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Deschutes Releases Black Butte XXVI Barrel-Aged Imperial Porter With Theo Cocoa Nibs

June 27th, 2014 · Beer Releases, Oregon Breweries

XXVIHappy 26th anniversary to Deschutes Brewery! Starting with their 20th anniversary, Deschutes has been releasing an imperial barrel-aged version of their popular Black Butte Porter each year for their anniversary. As a rule, these special release beers pretty much kick ass. This year’s Black Butte XXVI celebrates their 26th anniversary, and the beer is 50% aged in bourbon barrels and has cocoa nibs from Theo Chocolate, cranberries and pomegranate molasses added. The beer is available on draft and in bottles today at their breweries in Bend and Portland, and it should hit shelves soon in the Seattle area.

Description from Deschutes:

Black Butte XXVI
~11% ABV
Each year we celebrate our anniversary with a double version of our flagship Black Butte Porter. Our brewers love to experiment with this beer and in the past we’ve used chocolate nibs, dates, figs, and tart goodness. This year, we’ve added cranberries, pomegranate molasses and Theo Chocolate cocoa nibs to this 50 percent bourbon barrel-aged awesomeness! Like all of our Reserve beers, we encourage you to drink one upon its release and then cellar some for later. Some things just get better with age! Head on over to our Bend or Portland Pubs on June 27th to celebrate our 26th Anniversary with a snifter or a bottle of this dark, rich, and tasty brew! 
Reserve Series 
Availability: June 27th in 22oz. wax-dipped bottles and on draft in limited quantity

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Session Fest Kicks Off Tonight at Naked City Taphouse Featuring 25 Breweries

June 26th, 2014 · Events

I’m of the opinion that we can’t have enough options for flavorful beers that weigh in at 5% ABV or less. Lucky for me, I’m not the only one. The Northwest Beer Guide has teamed up with Naked City Brewery and Taphouse for Session Fest, which kicks off tonight at 6pm. The event will feature beers from 25 breweries, all of which will be 5% ABV or less. There will of course be many hoppy session IPAs and pale ales, but also look for English-style bitter, Berliner Weisse, German-style lagers and more.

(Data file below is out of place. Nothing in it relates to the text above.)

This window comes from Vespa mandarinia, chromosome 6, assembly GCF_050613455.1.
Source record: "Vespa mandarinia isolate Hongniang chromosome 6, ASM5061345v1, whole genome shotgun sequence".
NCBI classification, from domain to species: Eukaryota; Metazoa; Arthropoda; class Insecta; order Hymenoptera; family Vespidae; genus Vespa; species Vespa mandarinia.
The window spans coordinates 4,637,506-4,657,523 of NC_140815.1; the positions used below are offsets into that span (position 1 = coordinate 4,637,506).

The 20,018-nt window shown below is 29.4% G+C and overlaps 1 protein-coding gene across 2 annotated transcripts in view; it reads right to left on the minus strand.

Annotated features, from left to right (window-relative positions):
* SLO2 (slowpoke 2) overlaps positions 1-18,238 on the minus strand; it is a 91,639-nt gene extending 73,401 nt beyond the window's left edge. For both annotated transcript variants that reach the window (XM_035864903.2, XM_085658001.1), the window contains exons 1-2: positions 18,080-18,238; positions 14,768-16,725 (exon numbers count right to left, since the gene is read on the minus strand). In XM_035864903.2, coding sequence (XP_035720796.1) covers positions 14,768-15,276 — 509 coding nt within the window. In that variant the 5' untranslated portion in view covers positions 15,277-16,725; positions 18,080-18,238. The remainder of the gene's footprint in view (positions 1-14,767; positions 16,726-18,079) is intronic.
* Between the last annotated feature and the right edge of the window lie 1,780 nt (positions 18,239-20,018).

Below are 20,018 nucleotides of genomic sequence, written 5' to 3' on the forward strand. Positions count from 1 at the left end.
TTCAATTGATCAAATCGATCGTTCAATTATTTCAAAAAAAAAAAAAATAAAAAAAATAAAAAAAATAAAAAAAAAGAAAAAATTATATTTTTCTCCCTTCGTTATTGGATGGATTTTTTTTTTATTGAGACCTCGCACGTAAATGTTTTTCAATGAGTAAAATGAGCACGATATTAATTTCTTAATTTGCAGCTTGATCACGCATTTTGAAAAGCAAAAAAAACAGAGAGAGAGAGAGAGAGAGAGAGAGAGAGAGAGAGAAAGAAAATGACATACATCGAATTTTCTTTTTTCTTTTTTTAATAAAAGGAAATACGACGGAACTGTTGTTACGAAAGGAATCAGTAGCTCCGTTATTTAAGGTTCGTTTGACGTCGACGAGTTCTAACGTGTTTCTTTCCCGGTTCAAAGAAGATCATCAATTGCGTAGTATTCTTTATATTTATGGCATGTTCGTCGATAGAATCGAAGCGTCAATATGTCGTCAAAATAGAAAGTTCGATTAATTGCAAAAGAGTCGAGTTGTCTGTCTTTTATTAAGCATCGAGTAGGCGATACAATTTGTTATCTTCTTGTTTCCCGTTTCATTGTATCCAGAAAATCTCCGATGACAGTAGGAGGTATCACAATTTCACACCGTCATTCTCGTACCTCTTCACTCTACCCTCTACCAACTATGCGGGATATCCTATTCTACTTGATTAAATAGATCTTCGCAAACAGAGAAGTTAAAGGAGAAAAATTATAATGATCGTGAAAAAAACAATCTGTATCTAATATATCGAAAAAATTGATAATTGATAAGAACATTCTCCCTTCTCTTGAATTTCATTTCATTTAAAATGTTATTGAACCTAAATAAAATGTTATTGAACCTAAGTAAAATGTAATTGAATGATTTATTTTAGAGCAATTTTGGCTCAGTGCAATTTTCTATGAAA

The fun kicks off tonight at Naked City at 6pm with a Brewers Night. Feel free to have a couple pints.

More info from NW Beer Guide:

Ses-sion, Pronunciation: \?se-sh?n\ Function: noun, a meeting devoted to a particular activity; “a filming session“; “a gossip session” Function: adjective, the name of a perceived style of beer usually associated with an ale or lager that is equal to or less than 5.00% Alcohol by Volume.
Returning after a one year hiatus, Seattle’s only ‘light beer’ festival, features over 25 breweries from the Northwestern region and California. This year stands to be our best yet, featuring numerous Session India Pale Ales, India Session Ales, Stouts, and even Berliner Weisse in the Walrus beer garden at Naked City (8564 Greenwood Avenue North Seattle, WA 98103). Breaking it down by state, we’ll have 18 participating breweries from Washington, 6 from Oregon, plus 1 each from Montana and California.
New to this year’s Session Fest is the introduction of the “Best in Show” and “ISA: Interesting Session Ale” awards, for people’s favorite and the best India Session Ale.
Kicking off on June 26th, at 6pm, with a Brewers Night and an outdoor bar, you’re invited to stop by and grab a pint (or two) while enjoyingSession Fest!
Participating Brewery Beers
Washington State
7 Seas Life Jack Session India Pale Ale
4.90% Airways Sunjet Hybrid Ale
4.80% Amnesia Summer Breeze Golden Ale
4.60% Big Time Millenium Falconer Session-style Pale Ale
4.90% Black Raven Nothing But Flowers Session-style India Pale Ale
5.00% Dirty Bucket Hefen’ Pineapple
3.70% Engine House Berliner Weisse
Elliott Bay Brewing *To Be Determined
Epic Ales Brewing *To Be Determined
4.50% Fremont Wandering Wheat *with a secret addition
4.30% Foggy Noggin’ Little Lucy English-style Special Bitter
4.20% Kulshan Full 90 Session Ale
4.70% Port Townsend Yoda’s Green Tea Golden Ale
4.50% Rainy Daze Session India Rye Ale
4.90% Reuben’s Dry Stout (on Nitro)
4.60% Schooner Exact India Session Ale
4.50% Scuttlebutt Earthy Blonde with Rooibos Tea
5.00% Seapine La Fantasma Blonde Ale
5.00% Silver City Ziggy Zoggy German-style Lager
Two Beers Day Hike Summer Session Ale
4.90% Basecamp Hop in the Pool Helles
4.40% Breakside Passion Fruit Sour Ale
3.90% Caldera Lawnmower Lager
4.50% Crux Fermentation Northwest Pale Ale
4.70% Oakshire Smokin Helles Rauch-style Helles
4.50% pFriem Family Little Saison
4.50% Upright Four Saison
4.50% Stone To Go India Session India Pale Ale
4.20% Big Sky Pygmy Owl Session India Pale Ale
In addition, a special selection of Session Fest beers will be on tap during the Greenwood Car Show and 5th Annual Beer Can Derby in the Walrus beer garden at Naked City on Saturday, June 28th. High Noon.